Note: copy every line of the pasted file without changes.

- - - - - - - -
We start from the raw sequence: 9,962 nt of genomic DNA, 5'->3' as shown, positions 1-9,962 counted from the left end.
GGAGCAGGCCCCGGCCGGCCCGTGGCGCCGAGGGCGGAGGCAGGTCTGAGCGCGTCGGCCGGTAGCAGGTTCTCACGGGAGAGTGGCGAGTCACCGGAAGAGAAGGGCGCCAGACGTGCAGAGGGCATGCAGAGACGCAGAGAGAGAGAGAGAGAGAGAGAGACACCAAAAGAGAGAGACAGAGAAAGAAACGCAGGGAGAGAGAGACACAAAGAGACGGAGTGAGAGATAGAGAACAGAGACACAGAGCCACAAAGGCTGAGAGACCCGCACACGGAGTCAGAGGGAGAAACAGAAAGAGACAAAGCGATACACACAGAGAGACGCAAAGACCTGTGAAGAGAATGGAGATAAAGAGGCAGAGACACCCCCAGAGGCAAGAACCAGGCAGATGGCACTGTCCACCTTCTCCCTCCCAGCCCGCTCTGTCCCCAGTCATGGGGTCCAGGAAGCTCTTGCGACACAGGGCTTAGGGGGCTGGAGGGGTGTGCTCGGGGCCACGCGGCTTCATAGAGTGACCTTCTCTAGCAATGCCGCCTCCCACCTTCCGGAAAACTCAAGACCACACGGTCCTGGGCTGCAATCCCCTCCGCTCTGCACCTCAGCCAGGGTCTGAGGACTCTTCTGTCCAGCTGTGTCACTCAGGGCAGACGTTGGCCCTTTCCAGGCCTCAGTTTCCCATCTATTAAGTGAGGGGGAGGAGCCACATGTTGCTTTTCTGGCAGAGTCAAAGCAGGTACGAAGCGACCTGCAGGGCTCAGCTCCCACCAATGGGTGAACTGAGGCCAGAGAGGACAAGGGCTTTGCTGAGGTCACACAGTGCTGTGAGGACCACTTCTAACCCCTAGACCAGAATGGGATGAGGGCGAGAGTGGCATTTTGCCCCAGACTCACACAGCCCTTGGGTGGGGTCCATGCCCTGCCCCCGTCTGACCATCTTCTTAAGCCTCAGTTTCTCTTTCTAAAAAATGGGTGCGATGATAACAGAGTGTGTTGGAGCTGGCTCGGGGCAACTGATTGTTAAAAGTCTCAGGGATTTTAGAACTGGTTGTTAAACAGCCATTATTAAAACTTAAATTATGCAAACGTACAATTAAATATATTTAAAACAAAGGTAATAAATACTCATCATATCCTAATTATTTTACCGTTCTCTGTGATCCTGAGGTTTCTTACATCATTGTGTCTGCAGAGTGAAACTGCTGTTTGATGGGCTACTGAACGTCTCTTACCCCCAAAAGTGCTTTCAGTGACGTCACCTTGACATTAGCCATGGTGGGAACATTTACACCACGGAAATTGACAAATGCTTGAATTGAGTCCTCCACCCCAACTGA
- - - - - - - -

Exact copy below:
We start from the raw sequence: 9,962 nt of genomic DNA, 5'->3' as shown, positions 1-9,962 counted from the left end.
GGAGCAGGCCCCGGCCGGCCCGTGGCGCCGAGGGCGGAGGCAGGTCTGAGCGCGTCGGCCGGTAGCAGGTTCTCACGGGAGAGTGGCGAGTCACCGGAAGAGAAGGGCGCCAGACGTGCAGAGGGCATGCAGAGACGCAGAGAGAGAGAGAGAGAGAGAGAGACACCAAAAGAGAGAGACAGAGAAAGAAACGCAGGGAGAGAGAGACACAAAGAGACGGAGTGAGAGATAGAGAACAGAGACACAGAGCCACAAAGGCTGAGAGACCCGCACACGGAGTCAGAGGGAGAAACAGAAAGAGACAAAGCGATACACACAGAGAGACGCAAAGACCTGTGAAGAGAATGGAGATAAAGAGGCAGAGACACCCCCAGAGGCAAGAACCAGGCAGATGGCACTGTCCACCTTCTCCCTCCCAGCCCGCTCTGTCCCCAGTCATGGGGTCCAGGAAGCTCTTGCGACACAGGGCTTAGGGGGCTGGAGGGGTGTGCTCGGGGCCACGCGGCTTCATAGAGTGACCTTCTCTAGCAATGCCGCCTCCCACCTTCCGGAAAACTCAAGACCACACGGTCCTGGGCTGCAATCCCCTCCGCTCTGCACCTCAGCCAGGGTCTGAGGACTCTTCTGTCCAGCTGTGTCACTCAGGGCAGACGTTGGCCCTTTCCAGGCCTCAGTTTCCCATCTATTAAGTGAGGGGGAGGAGCCACATGTTGCTTTTCTGGCAGAGTCAAAGCAGGTACGAAGCGACCTGCAGGGCTCAGCTCCCACCAATGGGTGAACTGAGGCCAGAGAGGACAAGGGCTTTGCTGAGGTCACACAGTGCTGTGAGGACCACTTCTAACCCCTAGACCAGAATGGGATGAGGGCGAGAGTGGCATTTTGCCCCAGACTCACACAGCCCTTGGGTGGGGTCCATGCCCTGCCCCCGTCTGACCATCTTCTTAAGCCTCAGTTTCTCTTTCTAAAAAATGGGTGCGATGATAACAGAGTGTGTTGGAGCTGGCTCGGGGCAACTGATTGTTAAAAGTCTCAGGGATTTTAGAACTGGTTGTTAAACAGCCATTATTAAAACTTAAATTATGCAAACGTACAATTAAATATATTTAAAACAAAGGTAATAAATACTCATCATATCCTAATTATTTTACCGTTCTCTGTGATCCTGAGGTTTCTTACATCATTGTGTCTGCAGAGTGAAACTGCTGTTTGATGGGCTACTGAACGTCTCTTACCCCCAAAAGTGCTTTCAGTGACGTCACCTTGACATTAGCCATGGTGGGAACATTTACACCACGGAAATTGACAAATGCTTGAATTGAGTCCTCCACCCCAACTGA